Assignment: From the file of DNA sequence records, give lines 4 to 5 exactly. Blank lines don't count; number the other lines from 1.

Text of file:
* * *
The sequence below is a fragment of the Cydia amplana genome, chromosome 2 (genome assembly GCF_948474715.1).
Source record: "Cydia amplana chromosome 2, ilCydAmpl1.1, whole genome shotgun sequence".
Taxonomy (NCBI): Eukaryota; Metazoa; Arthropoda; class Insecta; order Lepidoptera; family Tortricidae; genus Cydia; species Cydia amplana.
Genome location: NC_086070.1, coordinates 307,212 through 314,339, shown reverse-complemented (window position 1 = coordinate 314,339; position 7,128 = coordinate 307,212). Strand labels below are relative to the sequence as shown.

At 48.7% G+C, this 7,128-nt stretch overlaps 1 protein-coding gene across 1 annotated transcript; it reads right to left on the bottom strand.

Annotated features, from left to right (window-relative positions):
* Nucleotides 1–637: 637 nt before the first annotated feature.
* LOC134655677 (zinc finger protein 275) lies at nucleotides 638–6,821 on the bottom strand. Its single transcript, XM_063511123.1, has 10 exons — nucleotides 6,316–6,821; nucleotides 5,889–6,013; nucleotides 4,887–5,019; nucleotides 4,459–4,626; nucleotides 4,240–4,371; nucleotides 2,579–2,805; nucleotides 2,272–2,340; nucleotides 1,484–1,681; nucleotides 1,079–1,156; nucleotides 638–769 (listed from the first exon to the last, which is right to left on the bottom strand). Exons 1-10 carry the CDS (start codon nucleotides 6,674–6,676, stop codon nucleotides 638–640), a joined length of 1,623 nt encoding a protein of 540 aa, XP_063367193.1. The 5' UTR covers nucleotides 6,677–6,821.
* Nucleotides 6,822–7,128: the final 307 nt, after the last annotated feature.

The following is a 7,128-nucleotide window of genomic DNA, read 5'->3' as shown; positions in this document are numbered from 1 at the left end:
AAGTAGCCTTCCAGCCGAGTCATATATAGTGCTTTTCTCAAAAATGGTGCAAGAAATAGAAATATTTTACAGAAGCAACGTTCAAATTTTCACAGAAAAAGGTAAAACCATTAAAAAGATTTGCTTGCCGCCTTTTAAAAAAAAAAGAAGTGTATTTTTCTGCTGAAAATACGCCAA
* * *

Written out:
Genome location: NC_086070.1, coordinates 307,212 through 314,339, shown reverse-complemented (window position 1 = coordinate 314,339; position 7,128 = coordinate 307,212). Strand labels below are relative to the sequence as shown.

At 48.7% G+C, this 7,128-nt stretch overlaps 1 protein-coding gene across 1 annotated transcript; it reads right to left on the bottom strand.